The Process of Change

For much of the past three years we have fished in the presence of major alteration at one of the more prominent access points on the Henry’s Fork.
Whether floating or wading, the sight and sounds associated with replacement of the ancient bridge at Ora were a constant reminder that change is inevitable in nearly all aspects of existence. Some forms of change can be rather sinister particularly when it involves the potential for massive disruption to the river as was suggested in the construction of the new span and the destruction of the old one it would replace.
Gratefully, most concerns from the fishing community pertaining to public access and disturbance to a vital stretch of spawning habitat for both brown and rainbow trout were satisfactorily addressed, and only minor disruption occurred throughout the project period. This is in distinct contrast to the emergency repair of Ashton Dam a decade or so back.
Roughly a half mile upstream from Ora Bridge, efforts to correct weakness in the dam resulted in a rather grave release of sediment from Ashton Reservoir into the river directly downstream. Though never officially documented, impact from this event was generally perceived as a factor in reduced insect hatches and lower recruitment of rainbow trout for several years subsequent to successful correction of the problem. It cannot be implied, however, that any indifference toward minimizing harm to the river existed in the course of planning and executing that urgent measure. The fact is that the damage could have been much more severe, and the fishery has basically recovered to its former level of productivity.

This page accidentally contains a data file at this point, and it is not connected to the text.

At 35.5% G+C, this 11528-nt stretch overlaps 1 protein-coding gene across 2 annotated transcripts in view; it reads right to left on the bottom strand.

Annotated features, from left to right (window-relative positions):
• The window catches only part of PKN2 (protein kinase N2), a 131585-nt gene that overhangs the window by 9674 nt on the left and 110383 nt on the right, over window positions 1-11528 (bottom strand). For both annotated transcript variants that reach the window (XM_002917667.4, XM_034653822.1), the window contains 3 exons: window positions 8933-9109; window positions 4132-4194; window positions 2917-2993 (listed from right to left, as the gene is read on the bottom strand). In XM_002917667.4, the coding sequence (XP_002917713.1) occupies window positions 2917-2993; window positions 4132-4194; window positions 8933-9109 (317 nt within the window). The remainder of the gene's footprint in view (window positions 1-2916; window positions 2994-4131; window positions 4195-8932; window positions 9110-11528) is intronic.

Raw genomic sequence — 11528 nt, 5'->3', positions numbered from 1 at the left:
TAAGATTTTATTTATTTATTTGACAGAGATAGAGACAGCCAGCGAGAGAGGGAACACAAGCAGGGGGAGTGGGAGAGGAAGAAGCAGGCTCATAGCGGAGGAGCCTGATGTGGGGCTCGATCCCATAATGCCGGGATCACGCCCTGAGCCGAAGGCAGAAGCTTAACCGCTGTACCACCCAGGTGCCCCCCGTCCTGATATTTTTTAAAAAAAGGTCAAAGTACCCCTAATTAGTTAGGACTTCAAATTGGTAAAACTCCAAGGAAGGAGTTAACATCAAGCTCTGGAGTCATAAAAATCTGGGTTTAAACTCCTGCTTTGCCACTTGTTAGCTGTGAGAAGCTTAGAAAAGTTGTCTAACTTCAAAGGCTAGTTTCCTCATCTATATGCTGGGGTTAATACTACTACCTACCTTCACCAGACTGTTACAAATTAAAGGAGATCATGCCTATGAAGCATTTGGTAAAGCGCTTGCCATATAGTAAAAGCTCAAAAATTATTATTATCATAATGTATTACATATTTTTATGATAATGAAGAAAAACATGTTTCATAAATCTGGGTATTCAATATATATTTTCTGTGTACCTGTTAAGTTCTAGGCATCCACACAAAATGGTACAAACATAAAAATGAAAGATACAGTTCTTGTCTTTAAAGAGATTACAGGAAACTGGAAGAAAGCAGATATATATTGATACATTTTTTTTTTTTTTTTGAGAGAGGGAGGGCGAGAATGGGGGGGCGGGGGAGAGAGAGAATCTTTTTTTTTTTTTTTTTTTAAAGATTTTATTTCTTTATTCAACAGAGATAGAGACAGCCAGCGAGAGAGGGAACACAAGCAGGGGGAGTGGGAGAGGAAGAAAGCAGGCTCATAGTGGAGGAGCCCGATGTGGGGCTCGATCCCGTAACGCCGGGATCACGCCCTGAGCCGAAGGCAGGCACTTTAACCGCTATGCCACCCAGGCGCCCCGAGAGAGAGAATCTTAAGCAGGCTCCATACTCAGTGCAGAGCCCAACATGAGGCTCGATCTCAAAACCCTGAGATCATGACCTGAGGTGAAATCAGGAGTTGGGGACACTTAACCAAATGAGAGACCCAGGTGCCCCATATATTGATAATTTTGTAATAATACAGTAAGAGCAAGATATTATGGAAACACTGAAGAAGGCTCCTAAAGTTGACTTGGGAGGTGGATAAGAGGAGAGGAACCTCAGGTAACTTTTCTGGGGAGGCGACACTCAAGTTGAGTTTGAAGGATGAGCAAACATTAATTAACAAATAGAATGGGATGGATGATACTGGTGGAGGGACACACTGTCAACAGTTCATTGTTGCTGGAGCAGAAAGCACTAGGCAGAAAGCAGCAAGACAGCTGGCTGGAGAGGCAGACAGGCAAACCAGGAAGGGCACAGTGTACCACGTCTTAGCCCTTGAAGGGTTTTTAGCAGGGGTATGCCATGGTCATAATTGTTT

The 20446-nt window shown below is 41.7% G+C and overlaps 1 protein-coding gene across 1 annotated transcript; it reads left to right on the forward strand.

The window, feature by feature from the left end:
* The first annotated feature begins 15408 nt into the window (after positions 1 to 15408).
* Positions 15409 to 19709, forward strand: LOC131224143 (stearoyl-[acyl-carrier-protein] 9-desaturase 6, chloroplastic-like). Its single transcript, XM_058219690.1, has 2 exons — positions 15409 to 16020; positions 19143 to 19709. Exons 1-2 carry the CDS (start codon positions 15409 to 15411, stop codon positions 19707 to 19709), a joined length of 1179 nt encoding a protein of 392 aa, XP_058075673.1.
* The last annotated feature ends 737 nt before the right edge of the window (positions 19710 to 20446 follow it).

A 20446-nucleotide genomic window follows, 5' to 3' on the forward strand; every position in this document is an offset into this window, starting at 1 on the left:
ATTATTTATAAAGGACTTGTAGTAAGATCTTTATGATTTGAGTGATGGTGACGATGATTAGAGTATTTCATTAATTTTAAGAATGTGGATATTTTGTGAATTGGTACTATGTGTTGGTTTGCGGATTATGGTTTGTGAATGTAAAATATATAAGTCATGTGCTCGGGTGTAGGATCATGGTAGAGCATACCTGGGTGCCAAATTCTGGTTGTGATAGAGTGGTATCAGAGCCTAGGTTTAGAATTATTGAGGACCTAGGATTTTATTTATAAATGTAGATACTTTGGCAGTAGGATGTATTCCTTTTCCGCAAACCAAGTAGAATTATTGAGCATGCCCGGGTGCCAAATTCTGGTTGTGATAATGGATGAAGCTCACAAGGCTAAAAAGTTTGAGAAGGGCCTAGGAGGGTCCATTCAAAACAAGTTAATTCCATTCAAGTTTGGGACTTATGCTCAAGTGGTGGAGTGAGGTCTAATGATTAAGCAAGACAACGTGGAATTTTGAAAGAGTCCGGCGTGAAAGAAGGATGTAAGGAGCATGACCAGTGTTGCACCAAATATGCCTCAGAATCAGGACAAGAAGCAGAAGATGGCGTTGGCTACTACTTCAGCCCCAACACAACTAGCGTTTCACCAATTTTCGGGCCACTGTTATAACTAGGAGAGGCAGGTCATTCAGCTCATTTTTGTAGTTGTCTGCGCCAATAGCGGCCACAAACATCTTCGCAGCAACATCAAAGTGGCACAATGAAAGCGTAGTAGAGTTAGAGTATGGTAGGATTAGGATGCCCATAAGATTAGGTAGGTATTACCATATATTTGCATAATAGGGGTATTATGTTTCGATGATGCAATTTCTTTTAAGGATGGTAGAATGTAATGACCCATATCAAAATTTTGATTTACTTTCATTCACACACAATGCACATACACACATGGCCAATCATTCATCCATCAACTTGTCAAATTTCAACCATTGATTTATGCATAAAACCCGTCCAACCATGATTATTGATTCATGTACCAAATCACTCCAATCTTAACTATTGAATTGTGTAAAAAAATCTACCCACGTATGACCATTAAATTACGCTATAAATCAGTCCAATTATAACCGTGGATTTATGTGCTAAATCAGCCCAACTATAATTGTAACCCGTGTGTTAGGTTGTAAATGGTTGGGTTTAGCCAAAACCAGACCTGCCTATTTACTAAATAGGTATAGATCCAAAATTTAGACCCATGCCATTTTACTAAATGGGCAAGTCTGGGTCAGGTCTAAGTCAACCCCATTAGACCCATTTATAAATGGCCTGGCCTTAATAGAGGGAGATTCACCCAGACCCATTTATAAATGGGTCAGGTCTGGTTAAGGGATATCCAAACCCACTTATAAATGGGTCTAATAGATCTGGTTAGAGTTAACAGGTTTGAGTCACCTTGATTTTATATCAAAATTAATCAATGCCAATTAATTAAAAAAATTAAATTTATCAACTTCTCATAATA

The Henry’s Fork Foundation deserves recognition for its influence in securing significant consideration for the fishery and its advocates through the two major projects witnessed recently at Ora.
In late January, with the bridge replacement project in its final phase of completion, Bonnie and I visited the site on a bright, cold day to bid farewell to the historic Ora Bridge. From the deck of the longer, wider, and taller replacement, we watched a half dozen anglers fishing in temperatures shy of 20°F while a giant crane lifted great chunks of decayed concrete and steel from the partially dismantled relic from the past. All pursued their sport from a safe distance and two landed respectable trout in the thirty-minutes we were there.
Though comforting in a way, it was a somber moment of contemplation as the reality of Ora without the familiar and historic landmark began to sink in.
From high above the canyon floor, we gazed emotionally across a vast open snowscape toward the mighty Tetons rising stoically on the eastern horizon while knowing that this was a feature of our homeland that will not change in our lifetime.


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